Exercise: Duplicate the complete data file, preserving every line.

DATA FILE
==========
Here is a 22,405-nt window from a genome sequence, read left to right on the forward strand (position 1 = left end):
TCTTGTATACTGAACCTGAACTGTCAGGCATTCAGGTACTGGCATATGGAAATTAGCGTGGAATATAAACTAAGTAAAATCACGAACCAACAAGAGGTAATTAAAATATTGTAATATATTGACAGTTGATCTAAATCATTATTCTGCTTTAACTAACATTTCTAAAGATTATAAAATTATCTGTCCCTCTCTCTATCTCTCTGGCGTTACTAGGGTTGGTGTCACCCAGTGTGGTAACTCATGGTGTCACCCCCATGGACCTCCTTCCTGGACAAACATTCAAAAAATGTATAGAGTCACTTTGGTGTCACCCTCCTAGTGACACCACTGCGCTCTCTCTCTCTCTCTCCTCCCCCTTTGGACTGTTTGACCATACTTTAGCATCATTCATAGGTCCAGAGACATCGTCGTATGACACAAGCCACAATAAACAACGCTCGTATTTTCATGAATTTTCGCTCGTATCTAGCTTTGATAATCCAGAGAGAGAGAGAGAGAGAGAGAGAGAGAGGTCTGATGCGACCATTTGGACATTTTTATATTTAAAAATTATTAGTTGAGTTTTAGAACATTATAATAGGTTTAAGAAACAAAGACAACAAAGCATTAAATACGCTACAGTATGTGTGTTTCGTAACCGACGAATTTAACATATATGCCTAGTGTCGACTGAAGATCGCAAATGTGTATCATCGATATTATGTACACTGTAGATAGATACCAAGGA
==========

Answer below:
Here is a 22,405-nt window from a genome sequence, read left to right on the forward strand (position 1 = left end):
TCTTGTATACTGAACCTGAACTGTCAGGCATTCAGGTACTGGCATATGGAAATTAGCGTGGAATATAAACTAAGTAAAATCACGAACCAACAAGAGGTAATTAAAATATTGTAATATATTGACAGTTGATCTAAATCATTATTCTGCTTTAACTAACATTTCTAAAGATTATAAAATTATCTGTCCCTCTCTCTATCTCTCTGGCGTTACTAGGGTTGGTGTCACCCAGTGTGGTAACTCATGGTGTCACCCCCATGGACCTCCTTCCTGGACAAACATTCAAAAAATGTATAGAGTCACTTTGGTGTCACCCTCCTAGTGACACCACTGCGCTCTCTCTCTCTCTCTCCTCCCCCTTTGGACTGTTTGACCATACTTTAGCATCATTCATAGGTCCAGAGACATCGTCGTATGACACAAGCCACAATAAACAACGCTCGTATTTTCATGAATTTTCGCTCGTATCTAGCTTTGATAATCCAGAGAGAGAGAGAGAGAGAGAGAGAGAGAGGTCTGATGCGACCATTTGGACATTTTTATATTTAAAAATTATTAGTTGAGTTTTAGAACATTATAATAGGTTTAAGAAACAAAGACAACAAAGCATTAAATACGCTACAGTATGTGTGTTTCGTAACCGACGAATTTAACATATATGCCTAGTGTCGACTGAAGATCGCAAATGTGTATCATCGATATTATGTACACTGTAGATAGATACCAAGGA